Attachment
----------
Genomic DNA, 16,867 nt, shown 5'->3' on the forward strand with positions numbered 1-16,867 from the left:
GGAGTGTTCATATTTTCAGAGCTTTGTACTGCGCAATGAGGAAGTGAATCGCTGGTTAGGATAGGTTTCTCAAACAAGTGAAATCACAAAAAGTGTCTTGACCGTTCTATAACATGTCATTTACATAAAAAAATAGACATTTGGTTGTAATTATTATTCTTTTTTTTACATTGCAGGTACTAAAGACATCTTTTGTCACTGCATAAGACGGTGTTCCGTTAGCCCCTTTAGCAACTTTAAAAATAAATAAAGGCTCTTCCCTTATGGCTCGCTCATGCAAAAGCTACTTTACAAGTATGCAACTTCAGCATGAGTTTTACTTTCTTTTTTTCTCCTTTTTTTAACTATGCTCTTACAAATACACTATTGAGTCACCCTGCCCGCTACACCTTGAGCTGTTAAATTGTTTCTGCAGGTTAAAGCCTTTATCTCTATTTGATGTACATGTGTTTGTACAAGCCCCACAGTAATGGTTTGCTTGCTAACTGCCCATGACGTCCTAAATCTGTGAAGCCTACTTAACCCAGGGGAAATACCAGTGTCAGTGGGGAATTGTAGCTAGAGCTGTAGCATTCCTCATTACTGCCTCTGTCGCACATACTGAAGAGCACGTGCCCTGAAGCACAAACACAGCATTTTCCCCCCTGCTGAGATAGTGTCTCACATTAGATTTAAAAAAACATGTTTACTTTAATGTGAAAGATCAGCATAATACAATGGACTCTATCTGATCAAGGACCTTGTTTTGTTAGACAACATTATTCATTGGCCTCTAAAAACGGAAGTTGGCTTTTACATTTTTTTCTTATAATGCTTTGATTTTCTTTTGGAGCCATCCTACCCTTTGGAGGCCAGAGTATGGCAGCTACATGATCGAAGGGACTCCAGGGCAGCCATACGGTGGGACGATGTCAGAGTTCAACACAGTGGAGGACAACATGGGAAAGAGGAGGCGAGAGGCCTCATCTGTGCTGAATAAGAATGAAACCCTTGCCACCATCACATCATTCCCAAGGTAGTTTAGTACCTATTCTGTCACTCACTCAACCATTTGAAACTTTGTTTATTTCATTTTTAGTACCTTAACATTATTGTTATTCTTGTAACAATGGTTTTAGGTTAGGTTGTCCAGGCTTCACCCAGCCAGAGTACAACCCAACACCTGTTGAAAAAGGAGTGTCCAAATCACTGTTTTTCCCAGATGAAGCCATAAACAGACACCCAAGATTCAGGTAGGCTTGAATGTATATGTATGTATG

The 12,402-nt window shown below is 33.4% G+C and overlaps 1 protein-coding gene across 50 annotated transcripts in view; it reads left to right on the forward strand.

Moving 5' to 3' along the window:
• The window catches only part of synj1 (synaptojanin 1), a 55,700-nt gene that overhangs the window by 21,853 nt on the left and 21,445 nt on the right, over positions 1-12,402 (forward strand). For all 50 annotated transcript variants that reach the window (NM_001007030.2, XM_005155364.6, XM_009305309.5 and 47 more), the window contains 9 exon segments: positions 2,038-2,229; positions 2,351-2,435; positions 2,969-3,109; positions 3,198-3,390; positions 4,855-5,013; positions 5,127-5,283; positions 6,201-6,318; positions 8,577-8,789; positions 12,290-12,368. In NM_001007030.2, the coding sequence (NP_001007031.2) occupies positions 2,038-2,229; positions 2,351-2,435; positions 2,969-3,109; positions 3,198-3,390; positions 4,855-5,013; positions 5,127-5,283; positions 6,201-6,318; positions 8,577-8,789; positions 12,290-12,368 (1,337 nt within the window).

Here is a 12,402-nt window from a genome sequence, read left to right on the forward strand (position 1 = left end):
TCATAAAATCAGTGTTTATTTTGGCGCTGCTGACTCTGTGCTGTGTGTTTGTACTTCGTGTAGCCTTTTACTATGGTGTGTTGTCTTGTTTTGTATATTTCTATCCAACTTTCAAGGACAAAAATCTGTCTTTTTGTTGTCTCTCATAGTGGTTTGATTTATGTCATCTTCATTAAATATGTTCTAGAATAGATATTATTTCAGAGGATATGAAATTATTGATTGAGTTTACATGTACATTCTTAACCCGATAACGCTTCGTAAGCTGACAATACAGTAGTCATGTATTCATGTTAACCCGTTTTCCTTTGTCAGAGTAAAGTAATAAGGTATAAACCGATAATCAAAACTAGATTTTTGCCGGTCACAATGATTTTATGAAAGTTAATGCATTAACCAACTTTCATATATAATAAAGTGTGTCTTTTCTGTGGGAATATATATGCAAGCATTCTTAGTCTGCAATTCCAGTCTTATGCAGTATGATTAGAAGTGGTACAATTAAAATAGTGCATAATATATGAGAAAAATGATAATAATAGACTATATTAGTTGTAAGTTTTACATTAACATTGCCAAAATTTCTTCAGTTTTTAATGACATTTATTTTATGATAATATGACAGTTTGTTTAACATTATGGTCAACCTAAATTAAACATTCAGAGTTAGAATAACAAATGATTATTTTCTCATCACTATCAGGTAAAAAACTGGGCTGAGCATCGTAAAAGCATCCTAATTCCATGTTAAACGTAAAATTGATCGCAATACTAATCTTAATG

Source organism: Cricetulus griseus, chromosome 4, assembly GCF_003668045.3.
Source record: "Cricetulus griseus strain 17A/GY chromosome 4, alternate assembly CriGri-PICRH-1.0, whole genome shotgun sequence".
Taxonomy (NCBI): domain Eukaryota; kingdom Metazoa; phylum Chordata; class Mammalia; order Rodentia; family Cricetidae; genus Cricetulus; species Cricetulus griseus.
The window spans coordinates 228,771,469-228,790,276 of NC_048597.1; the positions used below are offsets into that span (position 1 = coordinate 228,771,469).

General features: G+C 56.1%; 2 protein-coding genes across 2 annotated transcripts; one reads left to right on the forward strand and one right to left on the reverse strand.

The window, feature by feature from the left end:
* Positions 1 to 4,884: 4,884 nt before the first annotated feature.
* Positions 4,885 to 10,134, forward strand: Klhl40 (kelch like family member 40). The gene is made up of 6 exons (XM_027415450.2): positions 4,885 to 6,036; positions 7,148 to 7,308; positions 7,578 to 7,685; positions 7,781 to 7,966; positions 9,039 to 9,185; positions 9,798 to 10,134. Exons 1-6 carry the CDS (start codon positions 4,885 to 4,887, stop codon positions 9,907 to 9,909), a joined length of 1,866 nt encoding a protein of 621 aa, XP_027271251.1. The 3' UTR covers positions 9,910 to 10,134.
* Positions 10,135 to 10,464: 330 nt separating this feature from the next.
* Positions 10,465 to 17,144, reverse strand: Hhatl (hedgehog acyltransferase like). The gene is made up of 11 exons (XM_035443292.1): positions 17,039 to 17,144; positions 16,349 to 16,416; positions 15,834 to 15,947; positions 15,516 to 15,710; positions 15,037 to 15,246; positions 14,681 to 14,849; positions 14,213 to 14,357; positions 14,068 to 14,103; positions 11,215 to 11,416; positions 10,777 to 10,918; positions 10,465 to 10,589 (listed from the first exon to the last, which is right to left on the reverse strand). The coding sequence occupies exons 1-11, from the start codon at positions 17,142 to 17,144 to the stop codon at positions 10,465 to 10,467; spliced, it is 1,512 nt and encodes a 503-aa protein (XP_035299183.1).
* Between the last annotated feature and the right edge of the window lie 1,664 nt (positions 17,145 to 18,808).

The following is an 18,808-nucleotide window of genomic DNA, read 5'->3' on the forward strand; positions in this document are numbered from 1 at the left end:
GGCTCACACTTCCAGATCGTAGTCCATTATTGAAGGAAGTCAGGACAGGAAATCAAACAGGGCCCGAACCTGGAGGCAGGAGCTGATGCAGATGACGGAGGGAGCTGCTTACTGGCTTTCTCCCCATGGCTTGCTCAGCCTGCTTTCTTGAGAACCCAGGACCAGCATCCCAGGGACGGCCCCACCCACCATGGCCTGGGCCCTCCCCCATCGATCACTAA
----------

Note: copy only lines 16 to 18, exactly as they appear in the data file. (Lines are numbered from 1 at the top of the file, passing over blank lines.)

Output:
* Positions 10,135 to 10,464: 330 nt separating this feature from the next.
* Positions 10,465 to 17,144, reverse strand: Hhatl (hedgehog acyltransferase like). The gene is made up of 11 exons (XM_035443292.1): positions 17,039 to 17,144; positions 16,349 to 16,416; positions 15,834 to 15,947; positions 15,516 to 15,710; positions 15,037 to 15,246; positions 14,681 to 14,849; positions 14,213 to 14,357; positions 14,068 to 14,103; positions 11,215 to 11,416; positions 10,777 to 10,918; positions 10,465 to 10,589 (listed from the first exon to the last, which is right to left on the reverse strand). The coding sequence occupies exons 1-11, from the start codon at positions 17,142 to 17,144 to the stop codon at positions 10,465 to 10,467; spliced, it is 1,512 nt and encodes a 503-aa protein (XP_035299183.1).
* Between the last annotated feature and the right edge of the window lie 1,664 nt (positions 17,145 to 18,808).